Tuesday, 17 March 2009

The Southampton Plot - once more

I understand from the news this morning that Southampton is considering building a heritage tramway, which will be a wonderful addition if it comes to pass. It's perhaps slightly more likely than a Richard of Conisbrough heritage trail.

In case I haven't mentioned it before, I should explain that Richard of Conisbrough was normally known as 'Lord Richard of York' in his lifetime, until Henry V made him Earl of Cambridge. However historians are rightly keen not to confuse him with his famous son, and so prefer the alternatives.

The gift of the earldom was not much benefit to Richard, as no money or land came with it. This was unusual in the middle ages, and so in effect it was a courtesy title, though with the right to sit in the Lords, for what that was worth. It may have been intended to recognise Richard as the effective heir of the Duke of York. Even if Edward had survived Agincourt, it's most unlikely he'd have left legitimate children, since Philippa lived on until 1431. (Although Pugh tells us that Edward had a long-standing mistress, there's no evidence that York had an illegitimate children either.)

Richard's plot against Henry V seems like a mish-mash of all the conspiracies of the previous 15 years. The Percy heir (in Scottish exile) was to be swapped for the Earl of Fife (a prisoner in England) and then used to rouse the north. The pretend King Richard II was to emerge from Scotland. March was to repair to his estates and rouse his followers, along with what was left of Glyn Dwr's supporters. Even the Lollards were to be brought in.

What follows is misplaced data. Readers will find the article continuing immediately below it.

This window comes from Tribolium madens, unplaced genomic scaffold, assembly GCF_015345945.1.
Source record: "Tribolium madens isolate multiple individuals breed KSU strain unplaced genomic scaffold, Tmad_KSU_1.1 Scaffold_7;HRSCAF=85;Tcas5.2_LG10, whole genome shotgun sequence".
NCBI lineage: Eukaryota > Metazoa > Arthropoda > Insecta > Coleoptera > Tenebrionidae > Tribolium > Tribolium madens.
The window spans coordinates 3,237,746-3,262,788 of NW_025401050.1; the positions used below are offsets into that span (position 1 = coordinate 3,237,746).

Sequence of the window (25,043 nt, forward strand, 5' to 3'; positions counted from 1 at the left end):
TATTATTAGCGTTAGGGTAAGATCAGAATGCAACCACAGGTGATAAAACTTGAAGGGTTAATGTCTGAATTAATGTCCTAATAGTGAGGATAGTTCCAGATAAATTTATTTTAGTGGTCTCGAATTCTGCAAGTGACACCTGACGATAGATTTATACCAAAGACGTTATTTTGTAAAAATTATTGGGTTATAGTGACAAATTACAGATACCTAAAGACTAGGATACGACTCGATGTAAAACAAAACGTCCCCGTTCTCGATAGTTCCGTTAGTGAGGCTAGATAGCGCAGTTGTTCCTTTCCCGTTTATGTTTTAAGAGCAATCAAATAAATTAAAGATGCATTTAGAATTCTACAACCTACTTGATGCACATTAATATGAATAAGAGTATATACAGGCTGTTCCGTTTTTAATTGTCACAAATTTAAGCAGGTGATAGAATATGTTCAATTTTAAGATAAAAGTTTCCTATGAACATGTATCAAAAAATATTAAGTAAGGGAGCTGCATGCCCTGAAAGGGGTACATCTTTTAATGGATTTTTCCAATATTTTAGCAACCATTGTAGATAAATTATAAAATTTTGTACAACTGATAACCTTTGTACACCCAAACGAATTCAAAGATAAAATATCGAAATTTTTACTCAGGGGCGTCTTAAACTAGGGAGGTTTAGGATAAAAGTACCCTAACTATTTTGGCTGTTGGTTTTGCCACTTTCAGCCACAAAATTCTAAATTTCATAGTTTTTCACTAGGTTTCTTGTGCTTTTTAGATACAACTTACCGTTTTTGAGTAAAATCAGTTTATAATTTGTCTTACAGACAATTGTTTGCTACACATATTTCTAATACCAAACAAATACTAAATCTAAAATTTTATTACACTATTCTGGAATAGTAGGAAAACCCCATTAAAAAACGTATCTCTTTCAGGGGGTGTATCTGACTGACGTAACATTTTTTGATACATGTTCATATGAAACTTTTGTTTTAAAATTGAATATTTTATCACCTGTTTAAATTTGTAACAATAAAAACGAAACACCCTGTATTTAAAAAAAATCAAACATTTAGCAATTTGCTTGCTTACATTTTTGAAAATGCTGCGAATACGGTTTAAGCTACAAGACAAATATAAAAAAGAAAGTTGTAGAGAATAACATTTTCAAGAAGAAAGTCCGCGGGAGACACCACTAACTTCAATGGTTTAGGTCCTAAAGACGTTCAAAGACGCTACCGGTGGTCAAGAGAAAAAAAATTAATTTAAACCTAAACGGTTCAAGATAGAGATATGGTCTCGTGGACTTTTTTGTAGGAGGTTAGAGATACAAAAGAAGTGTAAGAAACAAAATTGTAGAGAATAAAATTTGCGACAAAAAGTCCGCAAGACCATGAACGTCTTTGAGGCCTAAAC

If Richard really expected this to be enough to overthrow the King, one has to question what was going on in his head. Possibly he had reason to expect support from other quarters, but it all seems rather thin. The more so since the plot to kidnap Fife and convey him to Scotland failed at an early stage, while the Percy heir was busily negotiating with Henry V for the right to come home, a concession that was soon granted.

That left the Earl of March as the only remotely useful aspect of the plot - conceivably from his estates large bodies of armed men could have been assembled. But March did not have the nerve for the job, and betrayed his co-plotters to the King, with the result that they were quickly arrested and executed, after making confessions in which they all blamed each other and March.

It's a pity we know so little about Richard of Conisbrough. In his later years he seems to act chiefly as a deputy for his brother York in various tasks - Pugh makes reference to one incident that may throw a rare shaft of light on Richard's character. In a dispute between York and Sir Edmund Sandford over a wardship, Richard seized Sandford's bailiff and another servant and imprisoned them in Conisbrough Castle. However Sandford was a King's retainer, so this use of force was not particularly well judged! It might even be called naive.

On 5th August 1415, Richard Earl of Cambridge was executed at Southampton by simple beheading. This sentence was annulled by the first Parliament of Edward IV as irregular and unlawful. (Given that Richard was Edward IV's grandfather this was pretty inevitable!)

Richard left behind him a daughter Isabel (born about 1408 and 'married' to the son of Sir Thomas Grey, from whom she was now to be 'divorced') and a son, Richard, born 1411, who was eventually to be the 3rd Duke of York.

3 comments:

Judy said...

Brian- this post makes the early 1400's make more sense to me. I like meeting ancestors of WOTR heavies. Thank you.

Brian said...

Hi Judy,

The remarkable thing about Richard of Conisbrough and Anne Mortimer is that they were utterly insignificant in their life times. Yet their marriage 'made' they House of York and every monarch from Edward IV on (except Henry VII) descends from them.

Medieval Girl said...

Yet the Yorkists kings did have more Lancastrian blood than people think. Their maternal grandmother was Joan Beaufort, daughter of John of Gaunt. So a relationship to Tudor there.